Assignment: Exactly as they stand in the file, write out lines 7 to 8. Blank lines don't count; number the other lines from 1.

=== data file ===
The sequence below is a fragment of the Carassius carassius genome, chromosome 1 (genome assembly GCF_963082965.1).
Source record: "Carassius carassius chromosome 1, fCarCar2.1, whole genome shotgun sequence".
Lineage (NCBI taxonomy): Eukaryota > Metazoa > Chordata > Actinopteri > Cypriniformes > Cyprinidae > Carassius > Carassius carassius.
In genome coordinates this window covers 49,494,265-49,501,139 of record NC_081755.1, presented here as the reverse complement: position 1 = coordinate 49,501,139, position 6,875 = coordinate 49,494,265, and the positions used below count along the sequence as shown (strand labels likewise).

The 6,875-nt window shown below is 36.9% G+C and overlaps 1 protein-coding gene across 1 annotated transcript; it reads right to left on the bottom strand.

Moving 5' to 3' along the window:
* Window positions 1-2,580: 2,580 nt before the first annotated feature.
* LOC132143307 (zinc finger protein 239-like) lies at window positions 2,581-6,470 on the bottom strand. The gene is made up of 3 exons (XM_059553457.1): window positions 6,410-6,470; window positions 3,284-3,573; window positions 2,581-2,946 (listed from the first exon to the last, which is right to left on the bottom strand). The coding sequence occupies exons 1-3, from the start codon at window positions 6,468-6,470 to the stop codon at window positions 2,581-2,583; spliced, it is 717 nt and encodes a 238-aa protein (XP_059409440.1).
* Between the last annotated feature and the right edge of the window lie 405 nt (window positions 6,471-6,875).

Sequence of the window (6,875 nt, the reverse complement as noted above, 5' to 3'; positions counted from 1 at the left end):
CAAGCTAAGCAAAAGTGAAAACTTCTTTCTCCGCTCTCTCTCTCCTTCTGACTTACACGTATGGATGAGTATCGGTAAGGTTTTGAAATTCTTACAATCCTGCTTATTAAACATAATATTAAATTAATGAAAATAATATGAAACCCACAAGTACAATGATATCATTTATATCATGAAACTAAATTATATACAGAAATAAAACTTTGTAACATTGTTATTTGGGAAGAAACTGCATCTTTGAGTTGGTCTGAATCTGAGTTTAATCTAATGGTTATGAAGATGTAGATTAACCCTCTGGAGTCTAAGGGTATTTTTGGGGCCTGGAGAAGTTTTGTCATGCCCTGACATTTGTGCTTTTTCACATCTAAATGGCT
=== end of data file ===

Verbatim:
* Window positions 1-2,580: 2,580 nt before the first annotated feature.
* LOC132143307 (zinc finger protein 239-like) lies at window positions 2,581-6,470 on the bottom strand. The gene is made up of 3 exons (XM_059553457.1): window positions 6,410-6,470; window positions 3,284-3,573; window positions 2,581-2,946 (listed from the first exon to the last, which is right to left on the bottom strand). The coding sequence occupies exons 1-3, from the start codon at window positions 6,468-6,470 to the stop codon at window positions 2,581-2,583; spliced, it is 717 nt and encodes a 238-aa protein (XP_059409440.1).